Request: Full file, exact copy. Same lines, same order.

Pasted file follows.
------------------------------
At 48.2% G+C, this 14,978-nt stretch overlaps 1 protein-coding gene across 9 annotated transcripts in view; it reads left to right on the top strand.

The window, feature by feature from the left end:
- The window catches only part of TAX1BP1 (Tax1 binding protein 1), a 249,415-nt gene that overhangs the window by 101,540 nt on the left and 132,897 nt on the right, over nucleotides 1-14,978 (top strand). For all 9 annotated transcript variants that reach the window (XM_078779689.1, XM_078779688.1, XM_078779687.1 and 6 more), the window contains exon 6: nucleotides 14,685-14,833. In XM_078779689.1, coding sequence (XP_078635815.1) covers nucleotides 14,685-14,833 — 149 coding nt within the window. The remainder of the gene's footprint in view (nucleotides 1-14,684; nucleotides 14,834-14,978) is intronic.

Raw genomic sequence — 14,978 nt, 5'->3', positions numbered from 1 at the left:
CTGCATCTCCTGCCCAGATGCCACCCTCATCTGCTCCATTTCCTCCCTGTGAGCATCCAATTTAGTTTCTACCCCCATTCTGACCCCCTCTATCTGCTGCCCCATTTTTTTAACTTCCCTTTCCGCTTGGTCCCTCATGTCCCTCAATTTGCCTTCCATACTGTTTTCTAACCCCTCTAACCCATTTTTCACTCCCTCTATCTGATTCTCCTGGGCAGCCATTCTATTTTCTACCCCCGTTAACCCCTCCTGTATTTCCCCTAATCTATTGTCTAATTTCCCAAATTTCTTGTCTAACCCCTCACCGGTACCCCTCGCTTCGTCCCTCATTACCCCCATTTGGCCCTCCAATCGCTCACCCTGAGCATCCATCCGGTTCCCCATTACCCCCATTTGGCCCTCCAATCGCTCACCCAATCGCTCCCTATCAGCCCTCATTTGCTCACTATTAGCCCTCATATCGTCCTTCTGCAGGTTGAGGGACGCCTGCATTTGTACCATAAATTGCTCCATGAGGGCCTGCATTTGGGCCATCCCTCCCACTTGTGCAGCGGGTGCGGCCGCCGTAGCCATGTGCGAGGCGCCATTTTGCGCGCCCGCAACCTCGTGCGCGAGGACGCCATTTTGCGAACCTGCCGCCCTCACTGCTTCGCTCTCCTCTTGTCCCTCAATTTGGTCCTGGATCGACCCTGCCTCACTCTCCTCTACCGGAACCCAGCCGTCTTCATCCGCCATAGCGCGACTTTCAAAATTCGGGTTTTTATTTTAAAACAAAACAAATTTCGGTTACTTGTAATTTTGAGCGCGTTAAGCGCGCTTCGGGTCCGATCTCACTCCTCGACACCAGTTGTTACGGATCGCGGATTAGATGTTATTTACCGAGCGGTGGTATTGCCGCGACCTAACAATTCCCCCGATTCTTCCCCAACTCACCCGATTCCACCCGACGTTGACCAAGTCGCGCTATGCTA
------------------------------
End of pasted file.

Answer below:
At 48.2% G+C, this 14,978-nt stretch overlaps 1 protein-coding gene across 9 annotated transcripts in view; it reads left to right on the top strand.

The window, feature by feature from the left end:
- The window catches only part of TAX1BP1 (Tax1 binding protein 1), a 249,415-nt gene that overhangs the window by 101,540 nt on the left and 132,897 nt on the right, over nucleotides 1-14,978 (top strand). For all 9 annotated transcript variants that reach the window (XM_078779689.1, XM_078779688.1, XM_078779687.1 and 6 more), the window contains exon 6: nucleotides 14,685-14,833. In XM_078779689.1, coding sequence (XP_078635815.1) covers nucleotides 14,685-14,833 — 149 coding nt within the window. The remainder of the gene's footprint in view (nucleotides 1-14,684; nucleotides 14,834-14,978) is intronic.

Raw genomic sequence — 14,978 nt, 5'->3', positions numbered from 1 at the left:
CTGCATCTCCTGCCCAGATGCCACCCTCATCTGCTCCATTTCCTCCCTGTGAGCATCCAATTTAGTTTCTACCCCCATTCTGACCCCCTCTATCTGCTGCCCCATTTTTTTAACTTCCCTTTCCGCTTGGTCCCTCATGTCCCTCAATTTGCCTTCCATACTGTTTTCTAACCCCTCTAACCCATTTTTCACTCCCTCTATCTGATTCTCCTGGGCAGCCATTCTATTTTCTACCCCCGTTAACCCCTCCTGTATTTCCCCTAATCTATTGTCTAATTTCCCAAATTTCTTGTCTAACCCCTCACCGGTACCCCTCGCTTCGTCCCTCATTACCCCCATTTGGCCCTCCAATCGCTCACCCTGAGCATCCATCCGGTTCCCCATTACCCCCATTTGGCCCTCCAATCGCTCACCCAATCGCTCCCTATCAGCCCTCATTTGCTCACTATTAGCCCTCATATCGTCCTTCTGCAGGTTGAGGGACGCCTGCATTTGTACCATAAATTGCTCCATGAGGGCCTGCATTTGGGCCATCCCTCCCACTTGTGCAGCGGGTGCGGCCGCCGTAGCCATGTGCGAGGCGCCATTTTGCGCGCCCGCAACCTCGTGCGCGAGGACGCCATTTTGCGAACCTGCCGCCCTCACTGCTTCGCTCTCCTCTTGTCCCTCAATTTGGTCCTGGATCGACCCTGCCTCACTCTCCTCTACCGGAACCCAGCCGTCTTCATCCGCCATAGCGCGACTTTCAAAATTCGGGTTTTTATTTTAAAACAAAACAAATTTCGGTTACTTGTAATTTTGAGCGCGTTAAGCGCGCTTCGGGTCCGATCTCACTCCTCGACACCAGTTGTTACGGATCGCGGATTAGATGTTATTTACCGAGCGGTGGTATTGCCGCGACCTAACAATTCCCCCGATTCTTCCCCAACTCACCCGATTCCACCCGACGTTGACCAAGTCGCGCTATGCTA